Southend Ornithological Group Area

The SOG recording area is shown as the white region on the map below. It is mostly bounded by water, the River Crouch to the north (Bridgemarsh Island is included), the North Sea to the east (Wallasea, Potton and Rushley Islands are included but the Foulness/New England/Havengore Island complex is excluded) and the Thames estuary to the south. To the west, the boundary follows the creek north from the Thames at Hole Haven, around the western edge of Pitsea and Vange marshes, to the A13 road. It then follows the A13 east to Sadlers Farm roundabout and from there it runs north along the A130 until it meets the River Crouch near Battlesbridge. Any bird recorded within this area, or seen from this area, is considered recordable for the SOG list.

The following site descriptions are taken from the SOG book and copyright is retained by the authors (Steve Arlow, Tim Jones and Ian Prentice). It was written in the mid 1990s and is in some respects out of date.


Typical salt-water tidal habitat, with some salt marsh. Probably best in winter, with occasional raptors, and grebes recorded on the river.


Typical Essex coastal habitat. It is hoped that the recent purchase of Lower Raypits by the Essex Naturalists' Trust will result in management more suitable for both breeding and wintering marshland species


Extensive salt marsh and tidal creeks. Essex Wildlife Trust Reserve. Occasional migrant waders, ducks and grebes on the river.


Now a huge RSPB reserve hosting wintering raptors and geese, as well as Mergansers etc. on the river. A Red-breasted Goose was present in January 1994; Long-tailed Duck recorded on the river at the same time.


Female/immature Smew seen between here and Paglesham Lagoon in January 1994, with two in the following winter. Tawny Owls are known to frequent Paglesham East End and Little Owls are occasionally seen in the general vicinity of Paglesham.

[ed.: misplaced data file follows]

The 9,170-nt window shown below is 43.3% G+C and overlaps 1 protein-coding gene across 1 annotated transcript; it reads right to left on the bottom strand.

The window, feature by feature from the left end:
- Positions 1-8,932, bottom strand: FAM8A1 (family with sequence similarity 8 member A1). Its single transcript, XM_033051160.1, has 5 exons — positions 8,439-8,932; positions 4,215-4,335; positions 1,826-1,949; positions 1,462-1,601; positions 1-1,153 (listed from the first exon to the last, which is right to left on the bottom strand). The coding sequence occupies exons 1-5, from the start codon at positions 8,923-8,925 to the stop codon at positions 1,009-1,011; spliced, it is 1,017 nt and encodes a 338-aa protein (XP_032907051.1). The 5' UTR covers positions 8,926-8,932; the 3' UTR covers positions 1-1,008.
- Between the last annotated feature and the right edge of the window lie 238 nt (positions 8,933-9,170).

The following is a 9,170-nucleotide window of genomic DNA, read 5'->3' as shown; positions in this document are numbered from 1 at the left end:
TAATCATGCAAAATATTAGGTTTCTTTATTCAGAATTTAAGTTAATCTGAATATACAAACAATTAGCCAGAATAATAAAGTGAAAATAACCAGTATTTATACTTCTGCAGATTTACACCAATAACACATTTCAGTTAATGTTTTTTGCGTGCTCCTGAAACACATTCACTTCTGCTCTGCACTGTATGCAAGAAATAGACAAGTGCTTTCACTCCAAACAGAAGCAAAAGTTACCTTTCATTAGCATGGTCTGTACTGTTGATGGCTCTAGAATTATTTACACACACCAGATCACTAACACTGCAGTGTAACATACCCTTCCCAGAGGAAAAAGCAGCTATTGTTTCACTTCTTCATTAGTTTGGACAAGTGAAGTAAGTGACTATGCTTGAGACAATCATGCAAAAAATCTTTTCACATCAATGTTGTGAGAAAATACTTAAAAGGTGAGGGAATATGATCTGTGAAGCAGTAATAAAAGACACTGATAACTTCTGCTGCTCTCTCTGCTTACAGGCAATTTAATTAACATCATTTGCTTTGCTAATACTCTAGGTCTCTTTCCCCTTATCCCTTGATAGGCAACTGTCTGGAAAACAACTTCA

One of the few reasonably-sized areas of 'fresh' water, (actually part of the Paglesham Sewage outfall system) serving as a major roost site for wi1dfow1. Wintering Ruff are often found on the river by the outfall, Black-necked Grebes are recorded occasionally on passage as well as waders, raptors and Barn Owls. The lagoon is very occasionally drained for maintenance, and if only this were to happen at the right time of year, there is great potential for interesting wader records. Nearby Stannetts Farm produced a record of 2 juvenile Bee-eaters in 1987.


Salt marsh and coastal farmland with a good selection of the usual waders and occasional Little Owls.


A mixture of farmland, mature trees surrounding a pond and the old grain processing Mills themselves. Attracts large numbers of Collared Doves as well as the occasional Kingfisher and Sparrowhawk, and in recent winters a large flock of Black-tailed Godwits on the river.


Typical Essex coastal habitat, with a good view across the Roach to Paglesham lagoon and consequently a respectable selection of wi1dfow1 in winter. The nearby tip attracts large numbers of gulls.


This used to be a good area for migrants, with old gravel diggings, some reedbed and other general vegetation as well as the estuary. Records in recent years include Red-footed Falcon, Barred Warbler and Wryneck Also commoner wi1dfowl, and Kingfishers used to breed.


Freshwater fleets and dykes make this an excellent area for waders at any time of year; Barn Owl, Short-eared Owl, harriers (even Montagu's in 1992 and 1994) and Merlin may be seen, Kingfishers occasionally, the odd Stonechat in winter, a large population of Stock Doves, roosting gulls (including a first-winter Glaucous in l990/91) .... the list goes on.